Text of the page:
The story is serious about its shift from glum to optimistic, but the background colors and the animals’ humorous...

HOW DO YOU DO?

One animal helps two animals out of the doldrums.

Water Buffalo and Crane are in a rut. The weather’s too hot, and “when one is all the time hot, days grow long and the world small.” Indeed, their hill is exaggeratedly rounded, as if they’re standing on a shrunken Earth. The air’s yellow; Water Buffalo’s eyelids are at half-mast, and he licks sweat off his lip. Their expressions are amusing—but not to them. What can break their sweltering, oppressive gloom? “ ‘How do you do?’ said someone new.” An unforeseen rhyme! Goat licks Water Buffalo and Crane, and “then, as sudden as summer rain, Goat started dancing.” Dancing is contagious. The three dance so high their heads leave the page. “They forgot the sun. They forgot the heat. Had the earth ever smelled so sweet?” Using gouache paint on watercolor paper, Marino swirls her hot yellows into cooler blues and greens, then finally into blue-pinks. Goat departs, but Crane and Water Buffalo are changed for good: the earth feels pleasant, and there are new animals to greet. Is the “summer rain,” as per the text, merely a figure of speech describing Goat’s sudden dancing? Or is it as real as the illustrations show it, sprinkling down? Does it matter?

The story is serious about its shift from glum to optimistic, but the background colors and the animals’ humorous expressions keep it light throughout—anyone who’s needed this kind of intervention will relate. (Picture book. 3-7)

Pub Date: Jan. 15, 2019

ISBN: 978-1-61963-807-5

Page Count: 40

Publisher: Bloomsbury

Review Posted Online: Sept. 23, 2018

Kirkus Reviews Issue: Oct. 1, 2018

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Roller-coaster enthusiasts or not, children will eagerly join our intrepid hero on this entertaining ride.

THE PIGEON WILL RIDE THE ROLLER COASTER!

The Pigeon is on an emotional—and physical—roller coaster.

Since learning about the existence of roller coasters, he’s become giddy with excitement. The Pigeon prepares mentally: He’ll need a ticket and “exemplary patience” to wait in line. He envisions zooming up and down and careening through dizzying turns and loops. Then, he imagines his emotions afterward: exhilaration, post-ride blues, pride at having accomplished such a feat, and enthusiasm at the prospect of riding again. (He’ll also feel dizzy and nauseous.) All this before the Pigeon ever sets claw on an actual coaster. So…will he really try it? Are roller coasters fun? When the moment comes, everything seems to go according to plan: waiting in line, settling into the little car, THEN—off he goes! Though the ride itself isn’t quite what the Pigeon expected, it will delight readers. Wearing his feelings on his wing and speaking directly to the audience in first person, the Pigeon describes realistic thoughts and emotions about waiting and guessing about the unknown—common childhood experiences. No sentiment is misplaced; kids will relate to Pigeon’s eagerness and apprehension. The ending falls somewhat flat, but the whole humorous point is that an underwhelming adventure can still be thrilling enough to warrant repeating. Willems’ trademark droll illustrations will have readers giggling. The roller-coaster attendant is light-skinned. (This book was reviewed digitally.)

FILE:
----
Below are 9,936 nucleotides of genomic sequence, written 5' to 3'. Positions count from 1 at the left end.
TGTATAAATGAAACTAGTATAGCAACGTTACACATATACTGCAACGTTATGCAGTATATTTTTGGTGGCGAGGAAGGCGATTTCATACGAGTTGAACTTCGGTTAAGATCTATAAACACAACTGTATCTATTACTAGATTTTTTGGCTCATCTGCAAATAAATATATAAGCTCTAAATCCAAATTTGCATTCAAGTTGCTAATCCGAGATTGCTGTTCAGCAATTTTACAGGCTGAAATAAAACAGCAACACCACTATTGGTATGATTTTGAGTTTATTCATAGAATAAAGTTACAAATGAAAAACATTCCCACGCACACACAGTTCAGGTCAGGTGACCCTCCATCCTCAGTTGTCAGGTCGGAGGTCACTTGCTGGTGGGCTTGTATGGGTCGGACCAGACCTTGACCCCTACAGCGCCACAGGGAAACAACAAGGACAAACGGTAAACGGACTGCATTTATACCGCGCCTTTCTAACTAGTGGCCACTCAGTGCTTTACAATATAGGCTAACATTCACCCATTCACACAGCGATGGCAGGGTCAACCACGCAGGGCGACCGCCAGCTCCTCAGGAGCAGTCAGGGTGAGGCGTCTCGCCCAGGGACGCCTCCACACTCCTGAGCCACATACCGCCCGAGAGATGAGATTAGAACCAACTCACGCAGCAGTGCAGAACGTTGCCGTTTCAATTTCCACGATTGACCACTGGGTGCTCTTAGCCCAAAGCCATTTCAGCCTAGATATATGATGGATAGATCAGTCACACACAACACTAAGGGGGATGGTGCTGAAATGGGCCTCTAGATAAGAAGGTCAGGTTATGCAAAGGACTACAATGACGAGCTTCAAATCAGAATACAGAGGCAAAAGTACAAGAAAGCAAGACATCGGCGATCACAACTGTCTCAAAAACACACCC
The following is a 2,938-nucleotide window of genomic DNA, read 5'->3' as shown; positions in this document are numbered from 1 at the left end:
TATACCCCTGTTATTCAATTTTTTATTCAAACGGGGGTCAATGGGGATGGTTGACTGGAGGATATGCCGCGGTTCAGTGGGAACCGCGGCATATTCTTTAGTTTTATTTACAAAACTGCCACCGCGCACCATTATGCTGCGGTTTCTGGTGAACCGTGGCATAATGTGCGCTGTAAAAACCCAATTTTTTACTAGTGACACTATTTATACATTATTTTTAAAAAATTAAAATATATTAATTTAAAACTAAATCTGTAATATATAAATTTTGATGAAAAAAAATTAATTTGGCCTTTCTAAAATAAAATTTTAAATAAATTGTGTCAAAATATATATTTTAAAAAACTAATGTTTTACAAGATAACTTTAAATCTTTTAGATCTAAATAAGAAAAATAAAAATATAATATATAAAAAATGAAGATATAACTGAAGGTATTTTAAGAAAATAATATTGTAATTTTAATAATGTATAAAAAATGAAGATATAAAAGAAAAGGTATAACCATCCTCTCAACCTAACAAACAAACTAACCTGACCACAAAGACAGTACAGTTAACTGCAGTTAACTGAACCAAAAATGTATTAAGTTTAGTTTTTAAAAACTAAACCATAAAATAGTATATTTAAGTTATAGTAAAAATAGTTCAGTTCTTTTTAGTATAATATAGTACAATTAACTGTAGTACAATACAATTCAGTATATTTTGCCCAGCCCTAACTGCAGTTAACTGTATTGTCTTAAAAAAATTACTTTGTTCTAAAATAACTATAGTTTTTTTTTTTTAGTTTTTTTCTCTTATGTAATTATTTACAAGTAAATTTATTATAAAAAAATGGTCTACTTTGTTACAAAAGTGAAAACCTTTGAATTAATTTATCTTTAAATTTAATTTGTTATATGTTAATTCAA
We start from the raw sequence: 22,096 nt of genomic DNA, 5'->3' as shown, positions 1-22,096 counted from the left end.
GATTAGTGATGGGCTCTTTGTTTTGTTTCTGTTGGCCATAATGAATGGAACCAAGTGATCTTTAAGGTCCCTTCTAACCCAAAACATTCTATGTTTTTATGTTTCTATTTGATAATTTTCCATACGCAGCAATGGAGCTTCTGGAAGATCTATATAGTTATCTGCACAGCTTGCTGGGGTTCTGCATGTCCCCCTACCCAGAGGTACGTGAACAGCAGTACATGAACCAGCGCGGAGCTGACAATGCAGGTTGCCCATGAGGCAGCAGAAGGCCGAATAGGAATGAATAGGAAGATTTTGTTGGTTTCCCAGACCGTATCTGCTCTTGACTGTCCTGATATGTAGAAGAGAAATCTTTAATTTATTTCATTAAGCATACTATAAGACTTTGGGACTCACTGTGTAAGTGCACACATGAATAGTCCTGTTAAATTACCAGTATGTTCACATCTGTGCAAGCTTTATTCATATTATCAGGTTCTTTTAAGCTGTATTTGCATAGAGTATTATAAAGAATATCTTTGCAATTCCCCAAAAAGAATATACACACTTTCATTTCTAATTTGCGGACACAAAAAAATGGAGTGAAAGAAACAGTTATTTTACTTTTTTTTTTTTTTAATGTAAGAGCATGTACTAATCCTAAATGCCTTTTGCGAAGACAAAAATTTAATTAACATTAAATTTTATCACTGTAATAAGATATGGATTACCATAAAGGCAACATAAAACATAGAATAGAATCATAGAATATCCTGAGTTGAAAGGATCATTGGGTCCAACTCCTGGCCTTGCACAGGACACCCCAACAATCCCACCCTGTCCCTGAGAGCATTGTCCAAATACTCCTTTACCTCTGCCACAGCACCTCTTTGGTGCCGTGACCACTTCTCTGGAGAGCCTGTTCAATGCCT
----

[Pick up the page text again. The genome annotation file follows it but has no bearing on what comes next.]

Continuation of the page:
Roller-coaster enthusiasts or not, children will eagerly join our intrepid hero on this entertaining ride. (Picture book. 3-6)

Pub Date: Sept. 6, 2022

ISBN: 978-1-4549-4686-1

Page Count: 40

Publisher: Union Square Kids

Review Posted Online: June 8, 2022

Kirkus Reviews Issue: July 1, 2022

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Chilling in the best ways.

CREEPY CRAYON!

From the Creepy Tales! series

When a young rabbit who’s struggling in school finds a helpful crayon, everything is suddenly perfect—until it isn’t.

Jasper is flunking everything except art and is desperate for help when he finds the crayon. “Purple. Pointy…perfect”—and alive. When Jasper watches TV instead of studying, he misspells every word on his spelling test, but the crayon seems to know the answers, and when he uses the crayon to write, he can spell them all. When he faces a math quiz after skipping his homework, the crayon aces it for him. Jasper is only a little creeped out until the crayon changes his art—the one area where Jasper excels—into something better. As guilt-ridden Jasper receives accolade after accolade for grades and work that aren’t his, the crayon becomes more and more possessive of Jasper’s attention and affection, and it is only when Jasper cannot take it anymore that he discovers just what he’s gotten himself into. Reynolds’ text might as well be a Rod Serling monologue for its perfectly paced foreboding and unsettling tension, both gentled by lightly ominous humor. Brown goes all in to match with a grayscale palette for everything but the purple crayon—a callback to black-and-white sci-fi thrillers as much as a visual cue for nascent horror readers. (This book was reviewed digitally.)

Chilling in the best ways. (Picture book. 4-7)

Pub Date: Aug. 23, 2022

ISBN: 978-1-5344-6588-6

Page Count: 48

Publisher: Simon & Schuster

Review Posted Online: May 25, 2022

Kirkus Reviews Issue: June 15, 2022

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